The recent announcement from the Sussex Royals that they will be having only two children to save the planet has met with a mixed reception.
Perhaps predictably, the Daily Express is enraged, seeing the comment as an attack on Prince William and Catherine not to be tolerated, and using it as an excuse to throw some more thinly veiled racial and sexist abuse Megan’s way.
In other quarters, though, the comment has opened up debate around one of the most taboo topics in sustainability: the question of whether – contrary to one old saying – we should all in-fact be crossing our legs and thinking of England.
Like it or not, limiting the number of children we have is just about the most powerful thing any of us can do to help create a more sustainable world – even more, perhaps, than putting your money in a Good place (gulp…).
Indeed, a 2017 study from Lund University in Sweden showed that parents in the developed world that have just one less child can save a staggering 58.6 tonnes of CO2 emissions per year.
Kids vs. consumption
To put that into perspective, the institute found the next most powerful eco-action we can all take is to live car-free, which saves about 2.4 tonnes of C02 a year, while eating a plant-based diet saves just under 1 tonne of C02: i.e. not even close to limiting our children.
Recent studies suggest that carbon emissions must fall to two tonnes of CO2 per person by 2050 to avoid catastrophic global warming. However, right now, the average American and Australian emits 16 tonnes per year, while the average Briton emits 7 tonnes.
The above outlines what many critics of such studies are often eager to point to: that it is not humans, but consumption that is the real issue here, with the average American imprinting something like 40 times the carbon footprint than the average Bangladeshi (although unless that American starts living like a Bangladeshi, the point is still a valid one).
Nonetheless, though, as the Lund study shows – taking even drastic measures in our consumption habits may not be as powerful as not having children.
The Sussex Royals are not the first public figures to weigh into this debate, though, with Democratic senator and liberal maverick Alexandria Ocasio-Cortez raising the subject in an Instagram live feed earlier this year.
In it, the representative went even further than Harry and Megan, suggesting that, in a world where scientific consensus tells us that the lives of our children are going to be very difficult due to rising temperatures, it is legitimate for young people to ask: “Is it even ok to have children?” The response from Republicans was much like The Express’s to the Sussex’s, just less objective.
(Not) doing it for the chill
More than the scientific impact of one less human on the planet, though, Ocasio-Cortez’ comment hints at another side of this debate: the eco-anxiety that is on the rise and that might be assuaged by not needing to fear for our children in a ravaged world.
And here we come to the confession. Your writer, dear readers, is one of these people.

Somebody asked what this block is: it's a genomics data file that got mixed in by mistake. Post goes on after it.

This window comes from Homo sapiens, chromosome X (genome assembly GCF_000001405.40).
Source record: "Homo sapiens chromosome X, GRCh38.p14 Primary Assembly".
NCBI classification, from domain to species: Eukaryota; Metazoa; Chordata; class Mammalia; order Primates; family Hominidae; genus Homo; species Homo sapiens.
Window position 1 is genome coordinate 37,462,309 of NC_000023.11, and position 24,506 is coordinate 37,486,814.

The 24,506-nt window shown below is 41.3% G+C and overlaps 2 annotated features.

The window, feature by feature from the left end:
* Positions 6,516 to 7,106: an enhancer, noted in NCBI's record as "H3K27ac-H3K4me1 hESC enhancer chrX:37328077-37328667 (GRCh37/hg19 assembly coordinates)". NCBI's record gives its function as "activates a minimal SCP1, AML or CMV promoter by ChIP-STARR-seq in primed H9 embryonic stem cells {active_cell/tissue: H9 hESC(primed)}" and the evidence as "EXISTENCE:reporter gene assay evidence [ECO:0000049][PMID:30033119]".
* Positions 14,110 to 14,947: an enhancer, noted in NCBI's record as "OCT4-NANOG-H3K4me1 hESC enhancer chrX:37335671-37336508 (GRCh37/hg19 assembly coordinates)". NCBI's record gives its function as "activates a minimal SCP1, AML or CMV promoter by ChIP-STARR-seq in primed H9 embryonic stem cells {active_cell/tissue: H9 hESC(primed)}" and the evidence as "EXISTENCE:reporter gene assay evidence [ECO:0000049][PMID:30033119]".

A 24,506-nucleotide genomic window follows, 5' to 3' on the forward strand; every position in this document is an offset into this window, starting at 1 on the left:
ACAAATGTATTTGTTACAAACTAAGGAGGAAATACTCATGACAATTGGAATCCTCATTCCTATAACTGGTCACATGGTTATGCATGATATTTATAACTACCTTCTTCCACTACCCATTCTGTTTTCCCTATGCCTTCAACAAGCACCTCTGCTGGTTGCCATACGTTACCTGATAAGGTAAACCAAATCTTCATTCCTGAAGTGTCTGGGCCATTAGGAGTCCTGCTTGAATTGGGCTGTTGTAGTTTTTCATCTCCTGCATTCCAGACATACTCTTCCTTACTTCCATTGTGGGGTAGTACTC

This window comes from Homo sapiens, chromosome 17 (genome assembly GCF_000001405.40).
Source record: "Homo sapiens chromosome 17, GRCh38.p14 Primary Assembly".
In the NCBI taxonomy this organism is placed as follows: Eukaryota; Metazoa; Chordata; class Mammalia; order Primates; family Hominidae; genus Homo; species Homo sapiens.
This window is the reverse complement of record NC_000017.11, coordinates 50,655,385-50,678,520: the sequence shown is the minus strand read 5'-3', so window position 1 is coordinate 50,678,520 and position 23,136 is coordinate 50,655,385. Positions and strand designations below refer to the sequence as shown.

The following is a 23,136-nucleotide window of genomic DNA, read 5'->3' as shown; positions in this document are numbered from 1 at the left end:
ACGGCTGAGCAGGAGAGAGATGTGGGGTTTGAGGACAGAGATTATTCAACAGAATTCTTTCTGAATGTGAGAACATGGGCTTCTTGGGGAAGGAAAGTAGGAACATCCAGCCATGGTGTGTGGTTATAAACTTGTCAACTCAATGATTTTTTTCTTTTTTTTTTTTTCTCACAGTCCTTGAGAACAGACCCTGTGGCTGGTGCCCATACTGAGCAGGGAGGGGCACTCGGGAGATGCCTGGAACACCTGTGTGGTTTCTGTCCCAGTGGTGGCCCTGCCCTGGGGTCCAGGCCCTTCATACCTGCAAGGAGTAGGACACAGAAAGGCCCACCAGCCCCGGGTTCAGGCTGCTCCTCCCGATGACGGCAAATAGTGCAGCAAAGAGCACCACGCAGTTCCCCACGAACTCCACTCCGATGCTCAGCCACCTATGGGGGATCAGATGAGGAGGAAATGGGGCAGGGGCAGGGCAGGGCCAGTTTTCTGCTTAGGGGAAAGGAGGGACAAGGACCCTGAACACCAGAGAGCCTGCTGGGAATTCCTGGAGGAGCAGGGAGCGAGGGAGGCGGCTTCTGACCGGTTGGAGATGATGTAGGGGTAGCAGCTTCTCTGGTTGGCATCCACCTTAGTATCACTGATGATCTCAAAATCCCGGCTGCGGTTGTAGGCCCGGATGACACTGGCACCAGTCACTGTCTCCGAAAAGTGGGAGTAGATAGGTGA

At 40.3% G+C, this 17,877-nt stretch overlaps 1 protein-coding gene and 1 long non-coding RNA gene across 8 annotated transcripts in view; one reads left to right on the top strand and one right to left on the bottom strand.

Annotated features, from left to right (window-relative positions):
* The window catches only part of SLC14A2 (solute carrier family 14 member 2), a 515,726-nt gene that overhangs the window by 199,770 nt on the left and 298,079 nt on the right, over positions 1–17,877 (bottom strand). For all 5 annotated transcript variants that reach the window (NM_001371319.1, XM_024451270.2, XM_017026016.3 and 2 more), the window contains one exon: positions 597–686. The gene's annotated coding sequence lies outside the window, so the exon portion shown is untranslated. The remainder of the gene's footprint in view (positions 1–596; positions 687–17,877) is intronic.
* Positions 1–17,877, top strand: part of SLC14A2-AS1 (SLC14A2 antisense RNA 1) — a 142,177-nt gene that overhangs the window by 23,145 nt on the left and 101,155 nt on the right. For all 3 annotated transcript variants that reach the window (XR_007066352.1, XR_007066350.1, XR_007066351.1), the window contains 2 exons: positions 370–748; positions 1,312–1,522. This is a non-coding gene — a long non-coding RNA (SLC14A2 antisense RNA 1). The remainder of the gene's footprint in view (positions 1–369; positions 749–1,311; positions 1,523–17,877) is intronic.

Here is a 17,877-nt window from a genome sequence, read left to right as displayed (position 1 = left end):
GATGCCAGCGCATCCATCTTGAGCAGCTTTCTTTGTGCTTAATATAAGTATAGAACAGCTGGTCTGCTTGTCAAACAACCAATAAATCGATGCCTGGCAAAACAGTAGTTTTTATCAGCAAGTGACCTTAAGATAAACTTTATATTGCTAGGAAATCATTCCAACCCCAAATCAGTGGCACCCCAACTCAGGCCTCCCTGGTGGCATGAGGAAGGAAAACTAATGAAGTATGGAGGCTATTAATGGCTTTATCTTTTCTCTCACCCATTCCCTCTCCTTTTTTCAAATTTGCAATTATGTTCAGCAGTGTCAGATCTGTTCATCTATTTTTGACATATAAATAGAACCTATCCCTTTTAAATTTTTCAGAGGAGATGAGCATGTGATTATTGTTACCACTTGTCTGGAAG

The now inescapable truth is that, even at humanity’s best effort, we will likely only limit global warming to 2 degrees above industrial levels. At this level, 99 per cent of coral reefs are gone, 3 million tonnes of fish disappear, 18 per cent of insects, 16 per cent of plants and 8 per cent of vertebrates lose more than half their numbers. And this is best case scenario. Under the current trajectory, we will see 3 to 4 degrees of warming by 2100 – in 81 years.
When facing and regularly writing about these truths, it is no exaggeration to say that, often, the only thing that enables a restful nights sleep is the following thought: “Thank GOD I don’t have kids.”
And I’m not alone. This story, in-fact, was inspired a reader, who got in touch to say that while we are happy to bang on about cutting our plastic consumption, she didn’t expect us to tackle this taboo. In her inspiring email, she writes that “long ago”, she decided that “the world did not need [her] children” and that instead she would try to “support those children already here”. Now aged more than 70, she works in the field of sustainability and doesn’t regret her decision – at all.
While perhaps more a reflection of who your writer chooses to keep company with rather than a representative population sample, many contemporaries report the same.
One close acquaintance states that, while it “might seem dramatic to some”, the “dangerous direction” the planet is heading in has brought her to the decision that she “no longer wants to bring [her] own children into this world”. This is someone that wanted six ten years ago. Now, though the thought fills her with horror.
Across the pond, a recent poll by Business Insider suggests a similar train of thought among young Americans, with nearly 40 per cent aged between 18 and 29 stating that climate change should be part of the consideration to have children. Interestingly, this drops only to 34 per cant among 30 to 44 year olds (the demographic this angsty elder-millennial falls into, if you must know).
Of course, there are a number of factors at play here: not least the significant financial instability young people in the West have been suffering since 2008, and will likely to continue to suffer for the foreseeable, as well as increasing numbers of women in the workplace (statistically, when we get rights and freedom over our fertility and finances we tend to want to have less kids. Funny that).
Despite this, though, the Sussex’s comment has perhaps further stabbed at a can of worms that will, perhaps, inevitably have to be pried open if we are to hand a sustainable world to the children currently on it.
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